The mushroom people of the Suldlom Collective weren't created fascists. Warmongering and xenophobia were alien concepts to the early space-faring Suldlom. They may have been living under an autocratic Archprophet that sanctioned slavery, but, in a strange twist, the Suldlom ideology of collectivism was so entrenched that they actually preferred serving as slaves to being free fungoids. There was no conflict, no apparent cruelty. No dissenting voices.
Then there came the outsiders. The Suldlom discovered the boar-like, "primitive" Hadadeshi on a planet inside their territory and welcomed them into their theocracy, but those fierce individualists wanted no part of this utopia and rebelled. Angered, the Archprophet enslaved the ungrateful Hadadeshi, divided and force-migrated them to far-flung planets, sowing the seeds of future unrest all over the empire.
The grand strategy games of Paradox Entertainment are at their most interesting if you make a conscious effort to reject meta-gaming and min-maxing in favor of more organic playstyles. Even Stellaris, which plays more like a traditional 4X with a focus on victory conditions than, say, Crusader Kings 2, becomes a richer experience if you try to go with the flow. The Suldlom Collective wasn't created for victory. Neither was it cast as a beacon of freedom or a totalitarian hellscape. It was free of a preconceived destiny it had to live up to, and I was curious to see what it would become after dozens of hours of play.
Soon, the Suldlom Collective found itself a victim of alien aggressions, threatened on all sides and by rebels from within. It was time for the Archprophet's strong hand to secure the realm. Desperate times call for desperate measures, and so the Suldlom forces annexed their former ally, the meek Shabtak Polity, as well as the already war-torn Nharr Colonies. There was much militaristic pride over this turning of the tables, and an expectation that the enemies of the Suldlom would soon receive their due punishment.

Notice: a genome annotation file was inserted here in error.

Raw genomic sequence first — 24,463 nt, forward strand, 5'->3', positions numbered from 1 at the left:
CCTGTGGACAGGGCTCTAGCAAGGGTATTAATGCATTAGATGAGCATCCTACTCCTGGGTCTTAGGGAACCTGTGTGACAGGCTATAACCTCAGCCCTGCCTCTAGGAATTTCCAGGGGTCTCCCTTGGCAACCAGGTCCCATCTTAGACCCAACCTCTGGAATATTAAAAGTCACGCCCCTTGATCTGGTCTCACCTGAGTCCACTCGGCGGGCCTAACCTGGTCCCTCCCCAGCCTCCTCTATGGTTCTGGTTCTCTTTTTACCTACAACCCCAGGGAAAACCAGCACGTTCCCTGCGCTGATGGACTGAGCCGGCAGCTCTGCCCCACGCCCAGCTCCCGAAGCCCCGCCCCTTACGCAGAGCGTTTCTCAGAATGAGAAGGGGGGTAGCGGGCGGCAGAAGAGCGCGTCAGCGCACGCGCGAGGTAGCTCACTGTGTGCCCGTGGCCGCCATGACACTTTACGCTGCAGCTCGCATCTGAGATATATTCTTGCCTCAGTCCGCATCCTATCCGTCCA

Stellaris isn't a game "about" fascism. But being part game, part political simulation, it alludes to some of the mechanisms that drive fascism and thus cannot help but take a stance, express something about it through its systems. Despite the carefully cultivated amorality of most strategy games, there can be no political fence-sitting. Following Ian Bogost's term of "procedural rhetoric", which is concerned with how world views are expressed not through words but systems, the question is not whether it has anything to convey about fascism, but what.
Strategy games like Stellaris, with their constantly shifting power struggles, are adept at seducing players into a lust for domination (perhaps even humiliation) of others. The ponderous beasts of the turn-based or grand strategy genus are especially good at this. The sheer length of these games builds a sense of history, of past slights. The inexorable logic of the simulation, as evident when a much stronger foe invades and there's nothing you can do, creates grudges that can be nursed for perhaps a hundred hours or more. It oscillates between fantasies of victimhood and megalomania. Victory by force in these games is, unlike in a quick match of StarCraft, not just the result of a sports-like competition, but also of a hunger for power, or of disdain for nations or ideologies that stood in your way for far too long. Of course, you can often succeed through peaceful means, but brute force always beckons in the background. They brought this on themselves, you might think. It's a necessary evil, done for the greater good. Or even: it's just numbers, just a game.
It's the promise of a simple, easy solution to all your problems. Why bother with ineffectual diplomacy if you could just eradicate that pesky enemy? That's the fantasy, at least.
In the long run, the conquest of its enemies only brought about more problems for the Suldlom Collective. Dozens of alien species were integrated or enslaved into the empire, each group with its own explosive concoction of ideologies. And the more the empire expanded, the more difficult it became for the Collective to keep its own fungoids in line. In distant colonies far from the influence of their home world, Suldlom citizens began to question slavery, and even the Archprophet's teachings. While foreign aggressors were biding their time to strike back, the Suldlom Collective was almost torn apart from the inside, and longed for a distant past when its "essence" and ideological "purity" was still undiluted by alien elements.